TRANSPOSED CLIMATES FOR STUDY OF WATER SUPPLY VARIABILITY ON THE LAURENTIAN GREAT LAKES

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Abstract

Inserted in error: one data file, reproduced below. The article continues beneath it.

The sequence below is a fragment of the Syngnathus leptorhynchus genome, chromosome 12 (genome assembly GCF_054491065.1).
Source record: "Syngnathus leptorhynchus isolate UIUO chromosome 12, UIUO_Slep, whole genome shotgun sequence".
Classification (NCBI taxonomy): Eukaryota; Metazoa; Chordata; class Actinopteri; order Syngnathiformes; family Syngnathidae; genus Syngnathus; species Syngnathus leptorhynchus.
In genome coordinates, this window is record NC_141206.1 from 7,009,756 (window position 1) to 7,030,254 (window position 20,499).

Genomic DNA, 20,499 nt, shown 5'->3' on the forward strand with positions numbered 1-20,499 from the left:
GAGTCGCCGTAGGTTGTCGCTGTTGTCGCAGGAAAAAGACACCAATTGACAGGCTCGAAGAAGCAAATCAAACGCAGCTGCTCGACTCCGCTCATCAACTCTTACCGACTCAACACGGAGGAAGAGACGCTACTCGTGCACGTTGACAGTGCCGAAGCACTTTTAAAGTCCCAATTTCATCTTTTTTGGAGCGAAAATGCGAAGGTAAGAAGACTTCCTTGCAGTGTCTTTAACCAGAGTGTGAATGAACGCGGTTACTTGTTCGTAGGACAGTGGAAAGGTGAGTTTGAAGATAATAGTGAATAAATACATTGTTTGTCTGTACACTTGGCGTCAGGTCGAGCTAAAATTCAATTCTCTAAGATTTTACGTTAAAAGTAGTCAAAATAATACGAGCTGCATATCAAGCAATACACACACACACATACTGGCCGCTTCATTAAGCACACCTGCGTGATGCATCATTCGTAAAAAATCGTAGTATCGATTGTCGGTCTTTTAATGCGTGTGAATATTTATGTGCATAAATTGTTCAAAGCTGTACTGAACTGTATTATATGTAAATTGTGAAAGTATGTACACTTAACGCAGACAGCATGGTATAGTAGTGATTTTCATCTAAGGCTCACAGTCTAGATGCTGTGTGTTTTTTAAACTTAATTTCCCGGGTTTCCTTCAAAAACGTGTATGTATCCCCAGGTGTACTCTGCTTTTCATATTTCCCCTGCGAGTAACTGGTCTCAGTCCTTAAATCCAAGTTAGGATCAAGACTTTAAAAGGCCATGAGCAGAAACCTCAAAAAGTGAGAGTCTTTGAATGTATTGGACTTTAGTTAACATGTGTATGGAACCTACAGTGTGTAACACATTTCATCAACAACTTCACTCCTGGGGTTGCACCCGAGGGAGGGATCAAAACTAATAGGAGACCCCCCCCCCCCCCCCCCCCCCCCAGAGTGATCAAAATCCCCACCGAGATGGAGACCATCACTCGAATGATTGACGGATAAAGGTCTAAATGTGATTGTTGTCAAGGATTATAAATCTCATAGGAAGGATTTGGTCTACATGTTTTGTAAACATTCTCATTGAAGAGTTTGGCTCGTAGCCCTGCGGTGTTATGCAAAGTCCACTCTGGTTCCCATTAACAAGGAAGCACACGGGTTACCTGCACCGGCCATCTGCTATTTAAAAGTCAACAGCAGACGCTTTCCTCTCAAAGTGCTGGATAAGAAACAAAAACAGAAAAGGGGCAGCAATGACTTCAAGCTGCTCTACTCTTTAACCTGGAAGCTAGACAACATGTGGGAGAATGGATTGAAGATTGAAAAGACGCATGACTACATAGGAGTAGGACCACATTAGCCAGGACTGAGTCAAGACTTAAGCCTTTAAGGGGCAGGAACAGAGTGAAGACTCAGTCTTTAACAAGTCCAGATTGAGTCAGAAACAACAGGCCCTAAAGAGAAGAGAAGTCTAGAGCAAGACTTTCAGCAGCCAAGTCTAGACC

Hydrological models of the Great Lakes basin were used to study the sensitivity of Great Lakes water supplies to climate warming by driving them with meteorological data from four U.S. climate zones that were transposed to the basin. Widely different existing climates were selected for transposition in order to identify thresholds of change where major impacts on water supplies begin to occur and whether there are non-linear responses in the system. The climate zones each consist of 43 years of daily temperature and precipitation data for 1,000 or more stations and daily evaporation-related variables (temperature, wind speed, humidity, cloud cover) for approximately 20–35 stations. A key characteristic of these selected climates was much larger variability in inter-annual precipitation than currently experienced over the Great Lakes. Climate data were adjusted to simulate lake effects; however, a comparison of hydrologic results with and without lake effects showed that there was only minor effects on water supplies.

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